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Agents face a 'perfect storm' for money laundering

Recent research estimated that up to £100 billion is being stolen in the UK each year, with much of it due to companies’ anti-money laundering (AML) shortcomings.

The research, by tech company, SmartSearch, painted a picture of companies failing to carry out proper checks on hard-copy documents, such as passports and utility bills – the type of documents that can be easily forged. It also stated that more than three quarters of property firms have not changed their approach to new customers since the invasion of Ukraine and the resulting sanctions that were imposed on individuals and companies with connections to Russia – even though many of those sanctioned may be looking to furtively invest in property. And nearly half of all regulated firms - those that have particular legal responsibilities because they provide financial services - are not checking to see if “ghost’’ companies are being used by criminals in transactions to disguise exactly who is involved.

It is not being melodramatic to say that those three factors are creating a perfect storm for money laundering. Money laundering is the process by which criminals disguise the source of their wealth so it cannot be identified as having been gained through illegal activity. Investing in property is a common tactic of those looking to hide their proceeds of crime. The lack of checks highlighted by the aforementioned research, therefore, has to give cause for concern.


Number of obligations

Companies and individuals operating in the property sector – like other regulated companies - face a number of obligations in relation to money laundering. They are subject to the Money Laundering, Terrorist Financing and Transfer of Funds (Information on the Payer) Regulations 2017. These require a business to register with HM Revenue and Customs (HMRC) if it carries out any activities defined as estate agent activity in accordance with section 1 of the Estate Agents Act 1979. Such businesses need to carry out due diligence on customers to ensure they are who they claim to be. They must also conduct money laundering risk assessments of the business and put in place internal controls and monitoring systems to reflect the size, complexity and nature of the business.

Like other regulated companies, estate agents have an obligation to submit a Suspicious Activity Report (SAR) to the National Crime Agency (NCA) if they have knowledge or suspicion of money laundering activity.

If, as the research suggests, a large percentage of those in the estate agency sector are falling short when it comes to these commitments, it is an alarming situation.

Very large risk

Like many other areas of business where large amounts of money change hands, the estate agency sector will always be attractive to the money launderer. If estate agents fail to recognise this and / or do not conduct their business accordingly, they are running a very large risk. If they, either knowingly or unknowingly, help criminals launder their money, they themselves could be prosecuted. Failure to comply with the Money Laundering Regulations can, if it results in a criminal prosecution, lead to two year’s imprisonment and/or a fine. The maximum prison sentence for money laundering in the UK is 14 years and there is no limit on the fine that can be imposed.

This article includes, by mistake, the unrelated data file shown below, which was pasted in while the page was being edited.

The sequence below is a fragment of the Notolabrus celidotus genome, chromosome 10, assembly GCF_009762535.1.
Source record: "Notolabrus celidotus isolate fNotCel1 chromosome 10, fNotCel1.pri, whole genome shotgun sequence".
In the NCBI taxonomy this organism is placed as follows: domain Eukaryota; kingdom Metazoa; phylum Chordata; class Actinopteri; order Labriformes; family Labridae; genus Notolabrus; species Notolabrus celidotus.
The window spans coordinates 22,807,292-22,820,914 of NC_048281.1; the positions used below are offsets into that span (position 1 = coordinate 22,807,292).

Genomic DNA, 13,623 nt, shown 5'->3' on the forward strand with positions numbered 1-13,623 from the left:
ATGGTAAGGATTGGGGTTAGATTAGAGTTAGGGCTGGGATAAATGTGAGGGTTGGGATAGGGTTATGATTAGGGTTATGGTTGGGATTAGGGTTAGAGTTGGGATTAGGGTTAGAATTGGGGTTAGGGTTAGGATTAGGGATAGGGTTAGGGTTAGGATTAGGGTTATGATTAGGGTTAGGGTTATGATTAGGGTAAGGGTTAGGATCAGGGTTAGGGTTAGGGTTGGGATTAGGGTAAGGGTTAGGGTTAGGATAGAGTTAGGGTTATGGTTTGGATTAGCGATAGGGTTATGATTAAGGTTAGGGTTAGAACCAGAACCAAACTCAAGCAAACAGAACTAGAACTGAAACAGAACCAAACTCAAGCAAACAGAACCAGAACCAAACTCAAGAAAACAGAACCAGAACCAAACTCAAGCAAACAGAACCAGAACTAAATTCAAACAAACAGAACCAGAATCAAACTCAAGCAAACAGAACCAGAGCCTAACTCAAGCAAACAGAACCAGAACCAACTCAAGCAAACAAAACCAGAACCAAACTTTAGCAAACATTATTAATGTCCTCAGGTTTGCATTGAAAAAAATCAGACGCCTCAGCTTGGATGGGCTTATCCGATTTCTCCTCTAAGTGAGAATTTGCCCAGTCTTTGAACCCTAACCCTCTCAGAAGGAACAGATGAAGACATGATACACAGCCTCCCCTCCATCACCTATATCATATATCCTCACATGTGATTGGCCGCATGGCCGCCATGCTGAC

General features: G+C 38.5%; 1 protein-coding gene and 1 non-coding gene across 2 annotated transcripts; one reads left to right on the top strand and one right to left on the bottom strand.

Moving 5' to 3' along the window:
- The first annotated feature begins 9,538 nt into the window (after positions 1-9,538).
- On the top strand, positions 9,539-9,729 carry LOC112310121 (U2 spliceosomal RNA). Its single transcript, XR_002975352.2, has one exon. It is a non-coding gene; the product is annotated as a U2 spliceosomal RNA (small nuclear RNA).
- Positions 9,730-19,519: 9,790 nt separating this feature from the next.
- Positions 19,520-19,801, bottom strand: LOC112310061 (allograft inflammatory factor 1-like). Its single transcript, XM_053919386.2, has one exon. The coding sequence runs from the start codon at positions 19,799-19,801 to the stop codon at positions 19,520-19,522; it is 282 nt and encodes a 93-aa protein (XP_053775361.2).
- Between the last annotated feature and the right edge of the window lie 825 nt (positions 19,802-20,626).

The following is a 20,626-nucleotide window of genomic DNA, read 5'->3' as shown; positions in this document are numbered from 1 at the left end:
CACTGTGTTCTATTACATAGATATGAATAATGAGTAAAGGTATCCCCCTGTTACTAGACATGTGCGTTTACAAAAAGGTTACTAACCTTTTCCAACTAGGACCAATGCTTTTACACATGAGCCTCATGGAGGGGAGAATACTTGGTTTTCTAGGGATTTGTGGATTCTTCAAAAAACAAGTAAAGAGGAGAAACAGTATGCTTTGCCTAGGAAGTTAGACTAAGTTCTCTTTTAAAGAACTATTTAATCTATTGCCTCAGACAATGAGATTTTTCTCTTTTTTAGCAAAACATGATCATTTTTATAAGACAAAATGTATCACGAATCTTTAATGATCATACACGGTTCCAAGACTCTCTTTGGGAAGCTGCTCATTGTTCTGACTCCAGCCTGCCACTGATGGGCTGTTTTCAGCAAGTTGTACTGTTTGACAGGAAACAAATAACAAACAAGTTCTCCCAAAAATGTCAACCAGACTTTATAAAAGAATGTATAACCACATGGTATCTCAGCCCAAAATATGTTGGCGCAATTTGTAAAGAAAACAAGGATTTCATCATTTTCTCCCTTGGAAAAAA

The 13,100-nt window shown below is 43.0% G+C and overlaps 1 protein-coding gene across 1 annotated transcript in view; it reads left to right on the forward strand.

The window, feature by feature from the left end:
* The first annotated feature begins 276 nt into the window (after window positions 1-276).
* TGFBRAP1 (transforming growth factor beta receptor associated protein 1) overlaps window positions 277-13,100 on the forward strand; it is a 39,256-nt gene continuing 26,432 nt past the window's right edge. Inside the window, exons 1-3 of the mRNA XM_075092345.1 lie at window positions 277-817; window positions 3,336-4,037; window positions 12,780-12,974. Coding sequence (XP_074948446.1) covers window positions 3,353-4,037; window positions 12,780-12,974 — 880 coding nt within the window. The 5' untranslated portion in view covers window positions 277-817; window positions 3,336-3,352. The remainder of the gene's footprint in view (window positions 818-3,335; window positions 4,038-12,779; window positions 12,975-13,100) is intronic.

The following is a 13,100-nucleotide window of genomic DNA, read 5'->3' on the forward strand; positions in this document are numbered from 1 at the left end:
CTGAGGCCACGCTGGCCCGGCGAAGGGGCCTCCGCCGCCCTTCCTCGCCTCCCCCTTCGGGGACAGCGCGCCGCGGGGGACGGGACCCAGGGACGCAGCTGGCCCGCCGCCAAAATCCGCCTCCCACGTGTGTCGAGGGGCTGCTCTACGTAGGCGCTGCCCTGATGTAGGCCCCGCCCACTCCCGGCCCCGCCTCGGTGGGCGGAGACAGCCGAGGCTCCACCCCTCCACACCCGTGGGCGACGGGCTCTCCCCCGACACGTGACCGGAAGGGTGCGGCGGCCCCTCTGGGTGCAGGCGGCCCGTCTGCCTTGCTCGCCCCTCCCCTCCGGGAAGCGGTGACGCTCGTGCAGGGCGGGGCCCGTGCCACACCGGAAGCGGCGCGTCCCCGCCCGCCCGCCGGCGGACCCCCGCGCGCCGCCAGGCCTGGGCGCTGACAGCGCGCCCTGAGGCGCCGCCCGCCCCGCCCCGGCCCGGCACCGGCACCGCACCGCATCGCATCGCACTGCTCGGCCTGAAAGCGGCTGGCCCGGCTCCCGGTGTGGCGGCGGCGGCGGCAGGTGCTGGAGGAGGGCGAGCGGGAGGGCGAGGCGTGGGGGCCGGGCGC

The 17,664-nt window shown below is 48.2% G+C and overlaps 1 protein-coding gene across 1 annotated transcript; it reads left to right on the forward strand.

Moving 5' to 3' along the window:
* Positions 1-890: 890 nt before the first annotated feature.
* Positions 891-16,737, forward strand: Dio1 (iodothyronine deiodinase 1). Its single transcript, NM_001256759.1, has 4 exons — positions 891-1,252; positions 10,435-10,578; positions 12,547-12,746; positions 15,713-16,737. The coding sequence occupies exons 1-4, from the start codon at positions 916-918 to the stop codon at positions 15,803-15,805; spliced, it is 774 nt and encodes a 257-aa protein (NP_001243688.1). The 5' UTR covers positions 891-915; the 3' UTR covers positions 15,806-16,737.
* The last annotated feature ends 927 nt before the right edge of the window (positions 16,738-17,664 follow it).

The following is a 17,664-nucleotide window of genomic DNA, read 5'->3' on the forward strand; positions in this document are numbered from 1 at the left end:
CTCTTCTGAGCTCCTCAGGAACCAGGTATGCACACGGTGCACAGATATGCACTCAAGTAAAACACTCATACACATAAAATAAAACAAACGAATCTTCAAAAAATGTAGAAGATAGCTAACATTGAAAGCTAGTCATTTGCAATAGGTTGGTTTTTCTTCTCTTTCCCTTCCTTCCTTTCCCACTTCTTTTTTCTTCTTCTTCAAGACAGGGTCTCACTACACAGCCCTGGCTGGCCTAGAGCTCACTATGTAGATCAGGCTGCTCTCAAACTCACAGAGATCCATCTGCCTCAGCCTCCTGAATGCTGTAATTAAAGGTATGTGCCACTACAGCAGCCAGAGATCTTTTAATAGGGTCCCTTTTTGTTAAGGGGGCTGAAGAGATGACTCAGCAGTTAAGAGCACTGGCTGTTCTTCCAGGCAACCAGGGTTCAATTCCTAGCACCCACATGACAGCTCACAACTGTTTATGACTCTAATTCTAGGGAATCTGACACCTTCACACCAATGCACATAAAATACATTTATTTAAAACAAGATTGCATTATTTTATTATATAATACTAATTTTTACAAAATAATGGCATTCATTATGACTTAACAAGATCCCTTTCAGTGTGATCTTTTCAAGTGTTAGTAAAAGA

Regardless of the size of any punishment that follows a money laundering conviction, the reputational damage to an estate agency would be immense.

Those in the estate agency sector, therefore, have to ensure they are legally compliant. If they are unsure how to go about this then they must seek advice, as it is essential to take steps to prevent money laundering. Putting it simply, such steps involve assessing the money laundering risk and devising and introducing the most appropriate measures to tackle it. But the process is not a one-off. Making sure those measures are properly enforced has to be an ongoing activity, as does reviewing the effectiveness of such measures and, when necessary, revising them to ensure that they remain effective.

Not taking those steps - or approaching them as a half-hearted box ticking exercise - will make any organisation more vulnerable to money laundering than it should be. It will also leave it with less scope for challenging allegations or mounting a defence if and when the authorities start investigating.

Of all the potential customers who go to estate agents with the aim of buying a property, only a tiny percentage will complete a purchase without making all the necessary physical and legal checks. That is because such an approach carries a huge financial risk. The risk money laundering poses for estate agents is far bigger. Which is why they must ensure they get their own house in order.


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